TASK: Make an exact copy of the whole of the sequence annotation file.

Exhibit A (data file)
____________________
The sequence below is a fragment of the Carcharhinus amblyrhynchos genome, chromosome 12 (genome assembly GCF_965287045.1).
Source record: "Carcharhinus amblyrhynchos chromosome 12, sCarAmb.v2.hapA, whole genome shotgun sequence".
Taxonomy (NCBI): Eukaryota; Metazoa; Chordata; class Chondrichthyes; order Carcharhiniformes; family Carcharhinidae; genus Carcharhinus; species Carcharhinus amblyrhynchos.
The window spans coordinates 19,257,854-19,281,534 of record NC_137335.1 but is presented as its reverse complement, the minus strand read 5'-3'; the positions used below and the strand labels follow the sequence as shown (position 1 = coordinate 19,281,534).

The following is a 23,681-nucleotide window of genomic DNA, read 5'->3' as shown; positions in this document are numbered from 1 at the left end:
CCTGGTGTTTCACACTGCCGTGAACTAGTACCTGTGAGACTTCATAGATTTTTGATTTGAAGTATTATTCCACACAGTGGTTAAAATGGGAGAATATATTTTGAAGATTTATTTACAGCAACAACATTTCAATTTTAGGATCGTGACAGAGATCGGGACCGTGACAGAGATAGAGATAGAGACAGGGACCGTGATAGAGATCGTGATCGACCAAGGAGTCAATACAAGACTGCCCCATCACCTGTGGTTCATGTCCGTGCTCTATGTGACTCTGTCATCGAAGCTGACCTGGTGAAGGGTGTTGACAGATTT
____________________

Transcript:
The sequence below is a fragment of the Carcharhinus amblyrhynchos genome, chromosome 12 (genome assembly GCF_965287045.1).
Source record: "Carcharhinus amblyrhynchos chromosome 12, sCarAmb.v2.hapA, whole genome shotgun sequence".
Taxonomy (NCBI): Eukaryota; Metazoa; Chordata; class Chondrichthyes; order Carcharhiniformes; family Carcharhinidae; genus Carcharhinus; species Carcharhinus amblyrhynchos.
The window spans coordinates 19,257,854-19,281,534 of record NC_137335.1 but is presented as its reverse complement, the minus strand read 5'-3'; the positions used below and the strand labels follow the sequence as shown (position 1 = coordinate 19,281,534).

The following is a 23,681-nucleotide window of genomic DNA, read 5'->3' as shown; positions in this document are numbered from 1 at the left end:
CCTGGTGTTTCACACTGCCGTGAACTAGTACCTGTGAGACTTCATAGATTTTTGATTTGAAGTATTATTCCACACAGTGGTTAAAATGGGAGAATATATTTTGAAGATTTATTTACAGCAACAACATTTCAATTTTAGGATCGTGACAGAGATCGGGACCGTGACAGAGATAGAGATAGAGACAGGGACCGTGATAGAGATCGTGATCGACCAAGGAGTCAATACAAGACTGCCCCATCACCTGTGGTTCATGTCCGTGCTCTATGTGACTCTGTCATCGAAGCTGACCTGGTGAAGGGTGTTGACAGATTT